With the UK now unpicking itself from membership of the European single market, future PM Nigel Farrage has proclaimed the UK’s new freedom to engage with the wider global economy. The focus for boosting the UK’s international exports will fall on UKTI, the agency for assisting UK businesses in international markets. But can UKTI offer hope for the UK international education sector?
The UK international education sector is not having a good time:
Private English language centres (a vital feeder for UK universities) have suffered a 23% fall in business over the past four years, while Australia has seen an increase in the same period of 43%. Higher Education enrolments from outside of the EU have slowed to 1% compared to the USA 10%, Canada 11% and Australia 8%. The UK’s ‘soft power’ is decreasing, having lost top spot to the USA, and will surely fall further now that it is outside of the world’s largest economy.
Brexit will only compound the sector’s worries, even as courses in the UK are suddenly quite a bit cheaper . The era of visa-free travel to the UK is over, the idea of the UK as a welcoming place to study, already seriously harmed by the anti-immigration rhetoric of the Home Office and sections of the media, will be harder to sell. Erasmus will suffer. UK HE will lose research funding, will become more insular and may well lose top academics to the US and Asia.
A massive effort is needed to promote UK international education providers (schools, colleges, pathway providers, universities); education services (marketing, recruitment,administration), education technology, educational content; and professional training. In the experience of many education and service providers working with UKTI, however, the major problem is the embedded competitor working ‘with’ UKTI and sitting in UK embassies and consulates around the world on the look out for opportunities: the British Council.
As the FCO Triennial Review found in 2014, there are significant issues with the continued existence of the British Council as a competing education business within the FCO, with particular concerns around fair competition, accountability and transparency.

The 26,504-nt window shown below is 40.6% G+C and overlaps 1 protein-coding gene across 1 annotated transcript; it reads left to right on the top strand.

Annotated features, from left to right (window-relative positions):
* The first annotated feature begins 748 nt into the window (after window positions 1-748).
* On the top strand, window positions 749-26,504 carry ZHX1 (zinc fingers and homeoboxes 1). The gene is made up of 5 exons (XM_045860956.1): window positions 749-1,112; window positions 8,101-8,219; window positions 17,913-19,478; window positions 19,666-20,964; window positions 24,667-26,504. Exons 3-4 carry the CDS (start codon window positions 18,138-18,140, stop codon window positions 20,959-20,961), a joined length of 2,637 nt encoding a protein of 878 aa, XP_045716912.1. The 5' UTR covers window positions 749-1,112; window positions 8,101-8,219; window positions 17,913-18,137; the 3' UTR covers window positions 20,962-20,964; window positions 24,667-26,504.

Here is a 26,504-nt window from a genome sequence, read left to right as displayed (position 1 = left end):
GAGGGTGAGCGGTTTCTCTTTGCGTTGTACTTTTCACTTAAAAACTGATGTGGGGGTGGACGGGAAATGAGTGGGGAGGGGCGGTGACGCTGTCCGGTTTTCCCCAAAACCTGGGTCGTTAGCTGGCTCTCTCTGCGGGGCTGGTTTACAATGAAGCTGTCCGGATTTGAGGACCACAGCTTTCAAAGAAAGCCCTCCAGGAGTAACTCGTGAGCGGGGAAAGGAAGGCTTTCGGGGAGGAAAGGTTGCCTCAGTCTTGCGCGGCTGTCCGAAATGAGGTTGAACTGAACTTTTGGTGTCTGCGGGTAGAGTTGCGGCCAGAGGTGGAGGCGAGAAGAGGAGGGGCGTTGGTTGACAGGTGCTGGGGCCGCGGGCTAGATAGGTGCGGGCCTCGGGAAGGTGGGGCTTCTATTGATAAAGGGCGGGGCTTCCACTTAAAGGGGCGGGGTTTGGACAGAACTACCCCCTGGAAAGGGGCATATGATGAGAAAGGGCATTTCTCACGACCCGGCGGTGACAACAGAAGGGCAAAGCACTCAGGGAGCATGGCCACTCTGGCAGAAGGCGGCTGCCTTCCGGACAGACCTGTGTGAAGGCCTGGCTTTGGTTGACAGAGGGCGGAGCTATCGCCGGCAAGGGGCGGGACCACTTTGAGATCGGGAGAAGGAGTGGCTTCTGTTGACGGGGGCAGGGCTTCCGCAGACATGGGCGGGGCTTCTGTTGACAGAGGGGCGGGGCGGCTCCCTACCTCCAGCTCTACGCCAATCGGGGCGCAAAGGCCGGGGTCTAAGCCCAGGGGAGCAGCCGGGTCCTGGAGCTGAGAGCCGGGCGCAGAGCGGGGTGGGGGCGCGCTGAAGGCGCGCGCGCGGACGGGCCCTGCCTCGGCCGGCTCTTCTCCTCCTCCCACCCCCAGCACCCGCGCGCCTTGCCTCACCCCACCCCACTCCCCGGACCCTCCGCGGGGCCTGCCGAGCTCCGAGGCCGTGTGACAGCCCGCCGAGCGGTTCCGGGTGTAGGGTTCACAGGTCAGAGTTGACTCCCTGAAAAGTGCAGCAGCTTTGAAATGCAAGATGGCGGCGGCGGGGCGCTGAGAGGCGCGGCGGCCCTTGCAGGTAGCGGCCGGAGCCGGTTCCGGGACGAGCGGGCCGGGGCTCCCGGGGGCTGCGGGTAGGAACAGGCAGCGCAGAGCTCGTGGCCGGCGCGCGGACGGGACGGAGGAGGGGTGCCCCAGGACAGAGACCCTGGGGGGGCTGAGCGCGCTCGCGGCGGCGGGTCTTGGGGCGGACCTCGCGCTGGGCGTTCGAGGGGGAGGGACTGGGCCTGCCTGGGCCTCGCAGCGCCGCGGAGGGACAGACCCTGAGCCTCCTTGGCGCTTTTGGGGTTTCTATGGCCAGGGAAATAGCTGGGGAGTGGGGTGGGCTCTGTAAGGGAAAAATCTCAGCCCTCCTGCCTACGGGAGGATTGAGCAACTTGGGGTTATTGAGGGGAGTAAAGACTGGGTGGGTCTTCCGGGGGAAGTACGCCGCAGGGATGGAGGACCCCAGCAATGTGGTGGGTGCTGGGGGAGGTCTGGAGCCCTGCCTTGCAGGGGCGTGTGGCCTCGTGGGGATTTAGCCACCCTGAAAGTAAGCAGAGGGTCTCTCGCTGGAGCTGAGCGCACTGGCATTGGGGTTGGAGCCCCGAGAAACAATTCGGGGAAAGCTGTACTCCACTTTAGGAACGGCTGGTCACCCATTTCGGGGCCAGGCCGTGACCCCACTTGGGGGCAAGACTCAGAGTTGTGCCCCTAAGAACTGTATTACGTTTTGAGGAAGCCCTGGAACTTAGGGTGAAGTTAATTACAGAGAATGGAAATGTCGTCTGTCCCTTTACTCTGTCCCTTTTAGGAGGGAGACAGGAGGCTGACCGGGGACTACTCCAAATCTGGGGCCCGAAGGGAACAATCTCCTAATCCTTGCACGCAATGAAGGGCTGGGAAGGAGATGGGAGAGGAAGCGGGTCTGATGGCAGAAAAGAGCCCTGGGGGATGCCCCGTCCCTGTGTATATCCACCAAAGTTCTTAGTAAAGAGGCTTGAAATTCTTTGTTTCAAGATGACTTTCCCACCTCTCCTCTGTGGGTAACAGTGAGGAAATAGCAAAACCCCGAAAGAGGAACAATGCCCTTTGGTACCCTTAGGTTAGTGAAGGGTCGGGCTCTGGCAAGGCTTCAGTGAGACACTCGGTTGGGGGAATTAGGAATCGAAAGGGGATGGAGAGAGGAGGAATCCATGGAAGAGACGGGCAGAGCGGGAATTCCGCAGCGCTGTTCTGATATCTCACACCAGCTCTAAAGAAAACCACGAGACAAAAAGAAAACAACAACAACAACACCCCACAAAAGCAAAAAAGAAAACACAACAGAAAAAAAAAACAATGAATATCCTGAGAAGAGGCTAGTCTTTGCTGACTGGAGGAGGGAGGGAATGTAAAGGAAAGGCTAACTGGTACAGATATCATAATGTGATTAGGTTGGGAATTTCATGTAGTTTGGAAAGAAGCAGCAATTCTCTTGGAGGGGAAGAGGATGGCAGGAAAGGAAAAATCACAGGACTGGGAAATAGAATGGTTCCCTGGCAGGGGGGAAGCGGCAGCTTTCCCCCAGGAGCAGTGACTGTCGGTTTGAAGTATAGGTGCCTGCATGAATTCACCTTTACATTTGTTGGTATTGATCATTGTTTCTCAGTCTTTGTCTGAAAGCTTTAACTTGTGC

The British Council wears many hats: it is a language school business, a language testing business, an international education marketing business (SIEM), an online english teaching business, a language school accreditor, an education service and support provider… Is it realistic that the BC is expected to ensure that it works ‘for the benefit of all UK providers’?
The BC claims to work in the name of ‘cultural relations and educational opportunities’. These opportunities bring the British Council a staggering £1 billion per year, including a £155 million grant from the UK taxpayer. While the international education sector in the UK struggles, the British Council is raking in over £100k every hour of every day.
Complaints from the sector about the fair competition and other issues usually hit a wall of silence from the FCO and BIS/UKTI. In 2012, a group of UK businesses alerted Lord Green, FCO and UKTI Minister:
“It is the experience of those companies represented here that the BC finds it hard to demonstrate any competitive neutrality. The BC, as a supplier of services in its own right, increasingly competes with other UK providers, with the almost inevitable conflict of interest”.
In Turkey and Azerbaijan, frontier markets for international education, one UK SME has had direct experience of what happens when you engage UKTI (and get the British Council) when developing new projects: Levant Education.
When Levant Education launched ground-breaking UK education marketing services (face-to-face exhibitions with online support) in Azerbaijan and Turkey, it did so with an assurance of non-competition from the British Council, and a paid-for UKTI service to bring in the Ambassador and Embassy support.
The result, to cut a long story short, is this: the BC tapped up our clients during our events, secretly planned a carbon-copy exhibition even while it worked with Levant Education, announced the competing exhibition while posing as a state agency for opportunities, all the while motivated by one selfish goal: to make more money.
While Verita’s ‘independent’ investigation into Levant’s complaints is still ongoing (the British Council pays Verita and is actually not obliged to publish) we will leave that example for now.
But we can say: as long as the British Council is an embedded £1 billion enterprise competing for the same business, with conflicting aims of ‘support’, ‘accreditation’, ‘validation’ and maximising its own commercial revenue, the British Government and UKTI cannot be trusted to promote and support UK education exports.